2014 Results of the Biennial Georgia Manufacturing Survey Conducted by GaMEP
Wednesday, September 24th, 2014
The 2014 results of the biennial Georgia Manufacturing Survey conducted by GaMEP was released today. Data was gathered from February through June from 504 Georgia manufacturers with 10 or more employees. Participants were categorized into industry groups: Food and textiles (food and beverage, animal feed, apparel and leather); Material (wood, pulp and paper, plastics and non-metallic minerals); Machinery and fabricated metals; Electronics and transportation; Science (petro-chemicals, pharmaceuticals and medical). To reflect an accurate representation of Georgia’s manufacturing sector, results were weighted by industry and employment size. Data summarize manufacturer activities for the 2011-2013 period.
Manufacturers ranked their market competition strategies. Though only 6 percent report competing based on innovation, those who do enjoy the highest mean return (10 percent higher) on sales than those using any other strategy to compete in the marketplace. Most Georgia manufacturers (57 percent) focus on differentiating their product from the competitor’s based on quality of service. Quick delivery, a strategy prioritized by 14 percent of respondents, resulted in the lowest returns. Manufacturers focusing on low price (14 percent) nearly doubled their sales.
Data argue for profitability and employee retention via innovation. Larger plants (250 employees or more) tend to set low price as their primary strategy, while smaller firms (less than 50 employees) tend to compete on innovation. New-to-the-market sales, an indicator of future competitiveness, for companies competing on low price declined from 2012 to 2014. For companies competing on innovation, new-to-market-sales at the 2014 survey date were higher than for those competing on price. Innovating companies also report paying higher wages, $5,000 higher than wages paid by companies competing on low price or fast delivery of product. Of companies with new-to-market-sales, 55 percent report that at least 5 percent of their total sales are attributed to these goods or services.
Though most manufacturers, regardless of industry category, ground competition efforts in quality and price points, science-based manufacturers indicated they are least likely to compete on low price. The transportation and electronics sector has the highest percentage of manufacturers competing on innovation. Still, 48 percent of those surveyed reported bringing at least one new or improved product to market during 2011-2013.
In the area of research and development (R&D), Georgia manufacturer expenditures fall below the national average overall. The industry categories of food and textiles, material, machinery and fabricated metal, and science had higher R&D intensity levels than the U.S. benchmark. Transportation and electronics had R&D intensity levels below the U.S. benchmark.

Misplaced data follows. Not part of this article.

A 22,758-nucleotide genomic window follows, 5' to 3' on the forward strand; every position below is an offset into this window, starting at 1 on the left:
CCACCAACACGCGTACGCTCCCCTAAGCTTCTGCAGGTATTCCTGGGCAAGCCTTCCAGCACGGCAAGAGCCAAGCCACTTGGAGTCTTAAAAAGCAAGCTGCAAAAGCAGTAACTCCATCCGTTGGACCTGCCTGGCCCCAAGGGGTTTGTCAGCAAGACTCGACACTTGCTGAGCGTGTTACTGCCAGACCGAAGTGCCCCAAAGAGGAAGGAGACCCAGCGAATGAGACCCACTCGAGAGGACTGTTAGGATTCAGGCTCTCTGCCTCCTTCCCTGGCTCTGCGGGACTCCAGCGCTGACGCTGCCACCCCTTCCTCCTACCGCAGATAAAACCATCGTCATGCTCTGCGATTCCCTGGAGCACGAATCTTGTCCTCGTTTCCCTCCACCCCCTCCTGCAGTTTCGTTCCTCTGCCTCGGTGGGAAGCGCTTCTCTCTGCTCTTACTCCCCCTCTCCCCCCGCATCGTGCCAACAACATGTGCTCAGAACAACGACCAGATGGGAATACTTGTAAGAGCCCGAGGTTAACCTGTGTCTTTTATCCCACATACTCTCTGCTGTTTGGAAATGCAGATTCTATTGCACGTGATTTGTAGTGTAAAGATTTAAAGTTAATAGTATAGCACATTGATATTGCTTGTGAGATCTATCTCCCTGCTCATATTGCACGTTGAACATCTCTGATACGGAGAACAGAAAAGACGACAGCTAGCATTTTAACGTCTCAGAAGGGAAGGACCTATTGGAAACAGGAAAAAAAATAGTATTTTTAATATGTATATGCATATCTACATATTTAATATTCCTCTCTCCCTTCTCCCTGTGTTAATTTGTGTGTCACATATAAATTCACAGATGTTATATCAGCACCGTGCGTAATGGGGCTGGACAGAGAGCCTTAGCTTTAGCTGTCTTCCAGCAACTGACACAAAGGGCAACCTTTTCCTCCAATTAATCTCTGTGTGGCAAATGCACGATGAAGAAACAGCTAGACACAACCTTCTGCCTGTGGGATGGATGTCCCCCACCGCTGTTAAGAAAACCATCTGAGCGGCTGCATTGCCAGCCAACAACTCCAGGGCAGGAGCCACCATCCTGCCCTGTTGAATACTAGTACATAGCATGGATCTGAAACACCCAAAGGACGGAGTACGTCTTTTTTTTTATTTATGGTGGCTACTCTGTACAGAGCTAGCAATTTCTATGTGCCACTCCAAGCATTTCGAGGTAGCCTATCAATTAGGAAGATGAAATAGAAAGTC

Only 16 percent of the manufacturers surveyed report taking advantage of R&D tax credits, though 27 percent implemented in-house R&D. Significant underutilization of R&D resources is pervasive among Georgia manufacturers. Two percent use public loans or grants Two percent received private equity support such as venture capital. Less than 1 percent used the Small Business Innovation Research (SBIR) program.
Collaboration efforts toward innovation are minimal (only 24 percent report collaborating with another entity), but, when engaged in, manufacturers combine efforts with suppliers most often, with groups in the same enterprise and customers ranking a close second. Sixty-seven percent of large manufacturers report collaboration activities; eighteen percent of small manufacturers report collaboration activities. The majority of collaborative projects are conducted with domestic partners as opposed to international ones. Nonetheless, companies that report collaboration in innovation also report higher export sales.
Insourcing rates exceed outsourcing rates in the latest survey. Manufacturers competing on innovation experienced more insourcing, while those competing on price experienced more outsourcing. Larger companies were more likely than smaller companies to outsource.
Sourcing a skilled workforce poses one of the greatest challenges for Georgia’s manufacturers and the need has increased since the 2012 survey. Twenty-eight percent have problems identifying and recruiting employees with technical skills and 22 percent have difficulty identifying and recruiting employees with basic job skills. Seventy-one percent of manufacturers invested in training employees, and 20 percent spent more than 50 percent of training dollars on educating employees in skills related to new workplace activities. Small manufacturers spent less than large manufacturers and primarily invested in training for routine job activities rather than for new skills.
Use of technology in the manufacturing arena has dipped since the last survey. Still, 90 percent of the manufacturers surveyed used at least one basic technology and 70 percent used at least one advanced technology. Despite a slip in incorporation of techniques and technologies and the challenges of hiring skilled employees, 84 percent of Georgia’s manufacturers report positive profitability. Greater investment in training and education, innovation and research and development, as indicated by the survey, should increase profitability. Shoring up innovation in product production and processes and new-to-market products and services will advance Georgia manufacturer’s competitiveness in the global marketplace.
For more information, visit http://gamep.org